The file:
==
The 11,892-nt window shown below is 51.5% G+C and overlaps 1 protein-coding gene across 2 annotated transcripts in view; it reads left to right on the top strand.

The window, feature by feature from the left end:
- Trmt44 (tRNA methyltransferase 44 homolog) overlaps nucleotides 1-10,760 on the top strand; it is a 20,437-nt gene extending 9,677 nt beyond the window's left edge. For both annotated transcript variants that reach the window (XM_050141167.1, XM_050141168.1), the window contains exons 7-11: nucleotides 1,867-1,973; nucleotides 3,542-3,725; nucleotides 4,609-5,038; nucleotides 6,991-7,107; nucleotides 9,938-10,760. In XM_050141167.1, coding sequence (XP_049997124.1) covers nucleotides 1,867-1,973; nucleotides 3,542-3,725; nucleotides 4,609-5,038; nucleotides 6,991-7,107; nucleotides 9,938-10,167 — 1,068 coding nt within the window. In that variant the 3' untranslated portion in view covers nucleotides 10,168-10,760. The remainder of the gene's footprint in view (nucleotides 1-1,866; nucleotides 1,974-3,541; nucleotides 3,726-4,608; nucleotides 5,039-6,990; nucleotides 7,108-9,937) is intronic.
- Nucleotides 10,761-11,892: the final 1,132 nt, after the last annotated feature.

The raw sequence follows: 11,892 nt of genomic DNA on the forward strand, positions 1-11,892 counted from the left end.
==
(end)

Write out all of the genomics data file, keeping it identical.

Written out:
The 11,892-nt window shown below is 51.5% G+C and overlaps 1 protein-coding gene across 2 annotated transcripts in view; it reads left to right on the top strand.

The window, feature by feature from the left end:
- Trmt44 (tRNA methyltransferase 44 homolog) overlaps nucleotides 1-10,760 on the top strand; it is a 20,437-nt gene extending 9,677 nt beyond the window's left edge. For both annotated transcript variants that reach the window (XM_050141167.1, XM_050141168.1), the window contains exons 7-11: nucleotides 1,867-1,973; nucleotides 3,542-3,725; nucleotides 4,609-5,038; nucleotides 6,991-7,107; nucleotides 9,938-10,760. In XM_050141167.1, coding sequence (XP_049997124.1) covers nucleotides 1,867-1,973; nucleotides 3,542-3,725; nucleotides 4,609-5,038; nucleotides 6,991-7,107; nucleotides 9,938-10,167 — 1,068 coding nt within the window. In that variant the 3' untranslated portion in view covers nucleotides 10,168-10,760. The remainder of the gene's footprint in view (nucleotides 1-1,866; nucleotides 1,974-3,541; nucleotides 3,726-4,608; nucleotides 5,039-6,990; nucleotides 7,108-9,937) is intronic.
- Nucleotides 10,761-11,892: the final 1,132 nt, after the last annotated feature.

The raw sequence follows: 11,892 nt of genomic DNA on the forward strand, positions 1-11,892 counted from the left end.